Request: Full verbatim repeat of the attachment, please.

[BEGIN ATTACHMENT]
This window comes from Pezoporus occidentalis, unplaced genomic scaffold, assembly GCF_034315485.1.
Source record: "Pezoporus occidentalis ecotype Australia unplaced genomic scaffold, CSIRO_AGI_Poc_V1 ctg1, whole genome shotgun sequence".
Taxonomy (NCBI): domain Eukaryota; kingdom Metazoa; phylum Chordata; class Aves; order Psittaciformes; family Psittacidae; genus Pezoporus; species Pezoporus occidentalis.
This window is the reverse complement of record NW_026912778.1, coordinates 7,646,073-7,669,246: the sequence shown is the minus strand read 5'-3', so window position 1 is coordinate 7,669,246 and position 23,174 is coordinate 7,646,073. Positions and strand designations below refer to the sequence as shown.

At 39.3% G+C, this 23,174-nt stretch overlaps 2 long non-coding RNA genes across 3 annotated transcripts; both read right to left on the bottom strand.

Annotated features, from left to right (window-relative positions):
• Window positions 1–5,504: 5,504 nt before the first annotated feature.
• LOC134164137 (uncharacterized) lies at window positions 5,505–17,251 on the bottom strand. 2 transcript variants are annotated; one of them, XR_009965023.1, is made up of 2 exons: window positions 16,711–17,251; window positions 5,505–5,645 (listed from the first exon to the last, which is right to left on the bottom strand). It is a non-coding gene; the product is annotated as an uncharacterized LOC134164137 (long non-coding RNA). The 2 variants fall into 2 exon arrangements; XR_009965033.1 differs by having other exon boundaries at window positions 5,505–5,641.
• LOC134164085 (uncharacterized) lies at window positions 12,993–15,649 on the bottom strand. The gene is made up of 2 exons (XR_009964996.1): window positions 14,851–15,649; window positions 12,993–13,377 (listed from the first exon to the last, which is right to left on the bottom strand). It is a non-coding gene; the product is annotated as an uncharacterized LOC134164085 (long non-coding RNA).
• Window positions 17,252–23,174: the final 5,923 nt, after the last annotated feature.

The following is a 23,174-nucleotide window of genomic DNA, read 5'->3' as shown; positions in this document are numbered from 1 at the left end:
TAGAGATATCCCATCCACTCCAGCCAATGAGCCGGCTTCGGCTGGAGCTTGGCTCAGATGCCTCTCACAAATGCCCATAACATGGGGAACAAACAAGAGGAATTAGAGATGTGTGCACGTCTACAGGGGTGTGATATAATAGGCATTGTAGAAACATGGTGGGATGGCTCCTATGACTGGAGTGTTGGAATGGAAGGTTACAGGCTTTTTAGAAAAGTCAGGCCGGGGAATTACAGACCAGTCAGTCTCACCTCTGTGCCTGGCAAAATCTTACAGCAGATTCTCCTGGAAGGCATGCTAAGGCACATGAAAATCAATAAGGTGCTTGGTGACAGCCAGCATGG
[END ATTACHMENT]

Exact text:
This window comes from Pezoporus occidentalis, unplaced genomic scaffold, assembly GCF_034315485.1.
Source record: "Pezoporus occidentalis ecotype Australia unplaced genomic scaffold, CSIRO_AGI_Poc_V1 ctg1, whole genome shotgun sequence".
Taxonomy (NCBI): domain Eukaryota; kingdom Metazoa; phylum Chordata; class Aves; order Psittaciformes; family Psittacidae; genus Pezoporus; species Pezoporus occidentalis.
This window is the reverse complement of record NW_026912778.1, coordinates 7,646,073-7,669,246: the sequence shown is the minus strand read 5'-3', so window position 1 is coordinate 7,669,246 and position 23,174 is coordinate 7,646,073. Positions and strand designations below refer to the sequence as shown.

At 39.3% G+C, this 23,174-nt stretch overlaps 2 long non-coding RNA genes across 3 annotated transcripts; both read right to left on the bottom strand.

Annotated features, from left to right (window-relative positions):
• Window positions 1–5,504: 5,504 nt before the first annotated feature.
• LOC134164137 (uncharacterized) lies at window positions 5,505–17,251 on the bottom strand. 2 transcript variants are annotated; one of them, XR_009965023.1, is made up of 2 exons: window positions 16,711–17,251; window positions 5,505–5,645 (listed from the first exon to the last, which is right to left on the bottom strand). It is a non-coding gene; the product is annotated as an uncharacterized LOC134164137 (long non-coding RNA). The 2 variants fall into 2 exon arrangements; XR_009965033.1 differs by having other exon boundaries at window positions 5,505–5,641.
• LOC134164085 (uncharacterized) lies at window positions 12,993–15,649 on the bottom strand. The gene is made up of 2 exons (XR_009964996.1): window positions 14,851–15,649; window positions 12,993–13,377 (listed from the first exon to the last, which is right to left on the bottom strand). It is a non-coding gene; the product is annotated as an uncharacterized LOC134164085 (long non-coding RNA).
• Window positions 17,252–23,174: the final 5,923 nt, after the last annotated feature.

The following is a 23,174-nucleotide window of genomic DNA, read 5'->3' as shown; positions in this document are numbered from 1 at the left end:
TAGAGATATCCCATCCACTCCAGCCAATGAGCCGGCTTCGGCTGGAGCTTGGCTCAGATGCCTCTCACAAATGCCCATAACATGGGGAACAAACAAGAGGAATTAGAGATGTGTGCACGTCTACAGGGGTGTGATATAATAGGCATTGTAGAAACATGGTGGGATGGCTCCTATGACTGGAGTGTTGGAATGGAAGGTTACAGGCTTTTTAGAAAAGTCAGGCCGGGGAATTACAGACCAGTCAGTCTCACCTCTGTGCCTGGCAAAATCTTACAGCAGATTCTCCTGGAAGGCATGCTAAGGCACATGAAAATCAATAAGGTGCTTGGTGACAGCCAGCATGG